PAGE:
Publication Details

Ferreira, I., Gbatu, P. T. & Boreham, C. A. (2017). Gestational age and cardiorespiratory fitness in individuals born at term: A life course study. Journal of the American Heart Association, 6 (10), 006467-1-006467-4.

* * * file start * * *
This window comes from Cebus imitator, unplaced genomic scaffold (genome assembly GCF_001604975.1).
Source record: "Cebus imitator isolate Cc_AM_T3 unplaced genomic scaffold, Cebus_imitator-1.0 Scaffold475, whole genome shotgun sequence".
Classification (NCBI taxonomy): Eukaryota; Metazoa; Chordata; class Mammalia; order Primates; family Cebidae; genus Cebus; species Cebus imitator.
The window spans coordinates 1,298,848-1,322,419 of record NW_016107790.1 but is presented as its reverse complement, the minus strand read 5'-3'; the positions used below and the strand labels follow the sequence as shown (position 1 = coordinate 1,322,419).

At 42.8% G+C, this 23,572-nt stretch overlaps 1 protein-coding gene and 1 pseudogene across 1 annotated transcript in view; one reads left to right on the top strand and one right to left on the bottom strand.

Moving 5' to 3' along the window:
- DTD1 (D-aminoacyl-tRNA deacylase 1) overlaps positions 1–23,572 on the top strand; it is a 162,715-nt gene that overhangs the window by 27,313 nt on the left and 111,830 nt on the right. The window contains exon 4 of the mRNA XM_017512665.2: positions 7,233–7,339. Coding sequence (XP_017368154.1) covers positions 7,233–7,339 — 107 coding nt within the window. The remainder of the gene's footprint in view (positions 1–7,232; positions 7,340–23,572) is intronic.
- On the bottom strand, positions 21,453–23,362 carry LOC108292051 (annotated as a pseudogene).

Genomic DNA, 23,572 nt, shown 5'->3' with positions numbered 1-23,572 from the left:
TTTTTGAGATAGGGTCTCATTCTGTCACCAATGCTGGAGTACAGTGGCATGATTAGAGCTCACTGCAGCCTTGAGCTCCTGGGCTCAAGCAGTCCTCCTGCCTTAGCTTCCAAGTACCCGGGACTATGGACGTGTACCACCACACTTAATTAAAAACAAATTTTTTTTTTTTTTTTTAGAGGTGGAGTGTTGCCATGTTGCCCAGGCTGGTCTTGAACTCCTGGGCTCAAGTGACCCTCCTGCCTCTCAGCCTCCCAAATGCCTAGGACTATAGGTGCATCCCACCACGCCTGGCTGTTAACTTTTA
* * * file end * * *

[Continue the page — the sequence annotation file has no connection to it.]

Background--In contrast to the effects of preterm birth, the extent to which shorter gestational age affects the cardiorespiratory fitness (CRF) levels of individuals who were born at term (ie, between 37 and 42 weeks) is largely unknown. The aim of this study was to examine whether life-course CRF levels varied across different gestational ages within the at-term range. Methods and Results--The association between gestational age (in weeks) obtained from Child Health Services records and CRF, estimated from field and laboratory tests and expressed by maximal oxygen uptake level through adolescence to young adulthood, was examined in 791 participants in the Northern Ireland Young Hearts Study, all singletons born at term. Longitudinal data were analyzed with generalized estimating equations, accounting for important potential confounders. Mean levels of CRF were 45.6, 43.7, and 33.0 mL/kg per minute when participants were aged 12, 15, and 22 years, respectively. After adjustment for confounders, each week increase in gestational age was associated with 0.46 mL/kg per minute (95% confidence interval, 0.14-0.79) in CRF. Compared with individuals born full term (39-40 weeks, n=533) or late term (41-42 weeks, n=148), those who were born early term (37-38 weeks, n=110) had a higher incidence of poor CRF (risk ratio, 1.57; 95% confidence interval, 1.14-2.16). The changes in CRF through adolescence to young adulthood were similar across groups, with those born early term consistently displaying the lowest CRF. Conclusions--These findings suggest that early-term births within the at-term range are linked to poorer CRF through adolescence to young adulthood, and may have important clinical and public health implications for policies about (avoidable) early-term deliveries given their recent increasing trends.



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